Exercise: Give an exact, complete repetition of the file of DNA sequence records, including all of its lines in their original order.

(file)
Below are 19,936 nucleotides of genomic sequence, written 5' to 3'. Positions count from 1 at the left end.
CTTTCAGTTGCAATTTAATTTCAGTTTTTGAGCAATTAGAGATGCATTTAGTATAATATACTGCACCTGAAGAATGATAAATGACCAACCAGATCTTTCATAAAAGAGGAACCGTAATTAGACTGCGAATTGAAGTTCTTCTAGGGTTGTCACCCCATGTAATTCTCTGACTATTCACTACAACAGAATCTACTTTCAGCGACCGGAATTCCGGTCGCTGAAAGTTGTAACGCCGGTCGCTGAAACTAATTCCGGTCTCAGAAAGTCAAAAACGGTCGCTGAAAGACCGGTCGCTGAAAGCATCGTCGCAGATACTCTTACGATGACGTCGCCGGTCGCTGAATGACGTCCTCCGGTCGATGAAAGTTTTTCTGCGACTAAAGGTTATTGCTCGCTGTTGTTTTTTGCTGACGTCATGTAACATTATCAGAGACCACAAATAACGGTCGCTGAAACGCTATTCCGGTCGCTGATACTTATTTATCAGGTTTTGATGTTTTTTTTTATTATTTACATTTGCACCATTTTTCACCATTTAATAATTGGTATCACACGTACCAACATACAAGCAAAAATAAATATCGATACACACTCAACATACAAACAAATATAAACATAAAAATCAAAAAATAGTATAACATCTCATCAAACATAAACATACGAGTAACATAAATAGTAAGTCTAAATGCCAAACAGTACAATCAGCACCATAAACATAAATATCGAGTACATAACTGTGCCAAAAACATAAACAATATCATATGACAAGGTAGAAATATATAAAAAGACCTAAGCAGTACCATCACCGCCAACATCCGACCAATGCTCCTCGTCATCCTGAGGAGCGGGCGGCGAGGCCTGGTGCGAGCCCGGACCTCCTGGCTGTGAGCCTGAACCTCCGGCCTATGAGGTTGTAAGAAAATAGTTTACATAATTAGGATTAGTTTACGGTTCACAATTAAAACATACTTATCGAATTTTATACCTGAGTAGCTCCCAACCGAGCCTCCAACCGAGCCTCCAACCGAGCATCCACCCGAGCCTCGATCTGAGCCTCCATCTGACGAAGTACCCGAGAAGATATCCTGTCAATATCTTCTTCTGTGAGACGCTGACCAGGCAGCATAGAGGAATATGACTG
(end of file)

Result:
Below are 19,936 nucleotides of genomic sequence, written 5' to 3'. Positions count from 1 at the left end.
CTTTCAGTTGCAATTTAATTTCAGTTTTTGAGCAATTAGAGATGCATTTAGTATAATATACTGCACCTGAAGAATGATAAATGACCAACCAGATCTTTCATAAAAGAGGAACCGTAATTAGACTGCGAATTGAAGTTCTTCTAGGGTTGTCACCCCATGTAATTCTCTGACTATTCACTACAACAGAATCTACTTTCAGCGACCGGAATTCCGGTCGCTGAAAGTTGTAACGCCGGTCGCTGAAACTAATTCCGGTCTCAGAAAGTCAAAAACGGTCGCTGAAAGACCGGTCGCTGAAAGCATCGTCGCAGATACTCTTACGATGACGTCGCCGGTCGCTGAATGACGTCCTCCGGTCGATGAAAGTTTTTCTGCGACTAAAGGTTATTGCTCGCTGTTGTTTTTTGCTGACGTCATGTAACATTATCAGAGACCACAAATAACGGTCGCTGAAACGCTATTCCGGTCGCTGATACTTATTTATCAGGTTTTGATGTTTTTTTTTATTATTTACATTTGCACCATTTTTCACCATTTAATAATTGGTATCACACGTACCAACATACAAGCAAAAATAAATATCGATACACACTCAACATACAAACAAATATAAACATAAAAATCAAAAAATAGTATAACATCTCATCAAACATAAACATACGAGTAACATAAATAGTAAGTCTAAATGCCAAACAGTACAATCAGCACCATAAACATAAATATCGAGTACATAACTGTGCCAAAAACATAAACAATATCATATGACAAGGTAGAAATATATAAAAAGACCTAAGCAGTACCATCACCGCCAACATCCGACCAATGCTCCTCGTCATCCTGAGGAGCGGGCGGCGAGGCCTGGTGCGAGCCCGGACCTCCTGGCTGTGAGCCTGAACCTCCGGCCTATGAGGTTGTAAGAAAATAGTTTACATAATTAGGATTAGTTTACGGTTCACAATTAAAACATACTTATCGAATTTTATACCTGAGTAGCTCCCAACCGAGCCTCCAACCGAGCCTCCAACCGAGCATCCACCCGAGCCTCGATCTGAGCCTCCATCTGACGAAGTACCCGAGAAGATATCCTGTCAATATCTTCTTCTGTGAGACGCTGACCAGGCAGCATAGAGGAATATGACTG